Now that that is out of the way, we can get into the nitty gritty.
I must admit, I was a bit skeptical of Joe Kelly, at first. I am a huge fan of Ben Ten, the Cartoon Network cartoon series that Kelly co-created, but I was unaware of how Kelly would adapt to the writing genre of comic books while also retaining an intellectual and mature tone on the series, instead of a kid-oriented cartoon pace. Furthermore, I wasn’t so impressed with the writer’s short story in The Amazing Spider-man Extra one-shot, the tale that set up this new saga.
To my astonishment, I was really surprised that I enjoyed this issue. I found it to be fresh, welcoming, and even contemporary, which is what Brand New Day is all about. Joe Kelly has really brought something different, something unique to the table of Spidey’s mythos. This tale actually has a somewhat different tone than the usual Spider-man comics, and its pace is very specific. Kelly wasn’t the only one I was concerned with, though. Chris Bachalo’s art plays a major role in the perception of the story, returning since his first run through issues 555-557. I have sort of been a fan of Bachalo’s new, cartoony style, which differs completely from his work on DC’s Death series, and I really thought that it worked well with Kelly’s storytelling methods. His portrayal of Peter is rather different from what readers are used to seeing, though.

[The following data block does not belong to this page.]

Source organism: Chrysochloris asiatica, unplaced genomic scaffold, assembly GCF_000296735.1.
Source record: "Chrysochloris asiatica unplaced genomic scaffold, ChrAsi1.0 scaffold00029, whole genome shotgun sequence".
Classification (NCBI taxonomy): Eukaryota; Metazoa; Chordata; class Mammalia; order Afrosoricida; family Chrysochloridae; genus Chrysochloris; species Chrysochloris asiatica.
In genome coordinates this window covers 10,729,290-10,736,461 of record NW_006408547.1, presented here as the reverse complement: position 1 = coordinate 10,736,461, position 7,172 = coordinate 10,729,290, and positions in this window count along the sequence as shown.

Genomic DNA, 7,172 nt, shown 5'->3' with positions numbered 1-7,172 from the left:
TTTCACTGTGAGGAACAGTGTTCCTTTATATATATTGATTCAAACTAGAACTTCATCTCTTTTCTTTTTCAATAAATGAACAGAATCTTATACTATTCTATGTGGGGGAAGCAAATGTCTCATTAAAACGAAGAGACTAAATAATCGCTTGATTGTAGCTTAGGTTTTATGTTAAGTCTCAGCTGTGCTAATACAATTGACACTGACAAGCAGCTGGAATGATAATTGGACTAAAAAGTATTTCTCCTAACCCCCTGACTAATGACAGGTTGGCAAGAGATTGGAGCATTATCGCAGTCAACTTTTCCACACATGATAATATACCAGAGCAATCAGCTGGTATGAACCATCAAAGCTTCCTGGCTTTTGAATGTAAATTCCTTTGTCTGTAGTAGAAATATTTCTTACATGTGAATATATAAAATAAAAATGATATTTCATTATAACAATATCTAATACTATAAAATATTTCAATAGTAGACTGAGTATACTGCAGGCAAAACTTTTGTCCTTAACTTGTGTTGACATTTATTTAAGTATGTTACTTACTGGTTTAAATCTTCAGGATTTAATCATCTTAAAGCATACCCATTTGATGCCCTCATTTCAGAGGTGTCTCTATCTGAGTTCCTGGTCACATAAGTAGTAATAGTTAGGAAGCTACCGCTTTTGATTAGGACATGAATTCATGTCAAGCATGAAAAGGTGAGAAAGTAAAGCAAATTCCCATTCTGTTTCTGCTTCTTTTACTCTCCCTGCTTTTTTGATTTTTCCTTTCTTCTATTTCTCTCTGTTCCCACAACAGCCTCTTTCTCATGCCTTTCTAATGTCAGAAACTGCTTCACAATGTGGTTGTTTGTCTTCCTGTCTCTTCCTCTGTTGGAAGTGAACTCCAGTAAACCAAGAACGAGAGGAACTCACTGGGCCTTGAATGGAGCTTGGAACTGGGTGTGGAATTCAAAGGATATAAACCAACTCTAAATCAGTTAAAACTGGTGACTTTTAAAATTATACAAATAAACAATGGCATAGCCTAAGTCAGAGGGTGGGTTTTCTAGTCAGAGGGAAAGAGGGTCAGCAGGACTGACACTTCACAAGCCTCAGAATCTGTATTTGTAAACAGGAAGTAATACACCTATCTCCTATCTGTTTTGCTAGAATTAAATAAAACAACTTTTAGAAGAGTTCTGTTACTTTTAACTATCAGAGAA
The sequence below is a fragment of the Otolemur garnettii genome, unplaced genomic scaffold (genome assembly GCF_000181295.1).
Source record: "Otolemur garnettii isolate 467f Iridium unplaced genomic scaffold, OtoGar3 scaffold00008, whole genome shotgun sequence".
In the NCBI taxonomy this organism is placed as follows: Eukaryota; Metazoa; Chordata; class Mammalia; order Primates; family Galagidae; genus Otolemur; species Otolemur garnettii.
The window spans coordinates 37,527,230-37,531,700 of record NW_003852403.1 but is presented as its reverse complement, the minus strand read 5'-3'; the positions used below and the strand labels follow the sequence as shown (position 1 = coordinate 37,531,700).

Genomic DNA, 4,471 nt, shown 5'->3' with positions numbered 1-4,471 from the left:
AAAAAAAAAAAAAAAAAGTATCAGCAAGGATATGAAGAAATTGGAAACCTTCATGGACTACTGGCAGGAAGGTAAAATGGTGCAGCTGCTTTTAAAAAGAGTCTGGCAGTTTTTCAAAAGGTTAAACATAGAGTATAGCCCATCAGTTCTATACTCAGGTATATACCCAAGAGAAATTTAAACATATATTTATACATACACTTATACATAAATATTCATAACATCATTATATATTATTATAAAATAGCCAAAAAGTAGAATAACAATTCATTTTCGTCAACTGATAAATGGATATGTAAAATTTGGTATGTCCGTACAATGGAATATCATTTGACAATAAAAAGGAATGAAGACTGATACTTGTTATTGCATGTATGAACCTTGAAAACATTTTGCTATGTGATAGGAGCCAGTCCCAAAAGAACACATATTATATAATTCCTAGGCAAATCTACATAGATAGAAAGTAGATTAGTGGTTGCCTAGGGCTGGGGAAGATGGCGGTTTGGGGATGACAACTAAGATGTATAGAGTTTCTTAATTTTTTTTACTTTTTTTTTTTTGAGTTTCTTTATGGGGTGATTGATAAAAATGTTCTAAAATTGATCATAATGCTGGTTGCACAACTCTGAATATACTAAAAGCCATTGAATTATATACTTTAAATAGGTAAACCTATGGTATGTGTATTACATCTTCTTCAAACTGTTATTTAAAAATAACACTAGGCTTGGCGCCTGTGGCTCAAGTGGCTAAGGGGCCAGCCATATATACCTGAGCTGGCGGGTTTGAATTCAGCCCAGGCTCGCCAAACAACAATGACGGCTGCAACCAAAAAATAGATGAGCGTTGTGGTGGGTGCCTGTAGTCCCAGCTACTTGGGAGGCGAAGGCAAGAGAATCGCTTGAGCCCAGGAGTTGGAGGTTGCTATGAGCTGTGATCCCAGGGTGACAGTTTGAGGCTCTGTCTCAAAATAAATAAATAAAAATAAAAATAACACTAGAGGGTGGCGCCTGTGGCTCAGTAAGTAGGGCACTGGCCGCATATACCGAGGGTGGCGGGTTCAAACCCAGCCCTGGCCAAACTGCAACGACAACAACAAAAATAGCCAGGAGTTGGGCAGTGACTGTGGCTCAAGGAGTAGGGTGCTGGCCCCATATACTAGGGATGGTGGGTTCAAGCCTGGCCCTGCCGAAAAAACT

The really unique thing that I picked out as a film major and critic, was the almost cinematographic panels that Bachalo created. It felt as though I was reading right from a movie. For instance, in the scene where Hammerhead meets with Mr. Negative in a Japanese style garden, I could almost hear the water gently running through the stream as Hammerhead cautiously but confidently stepped into the area. Another example is the particularly chilling scene after the previous, where Hammerhead butts into a 2K gang member, disfiguring his entire face and stretching his now broken jaw.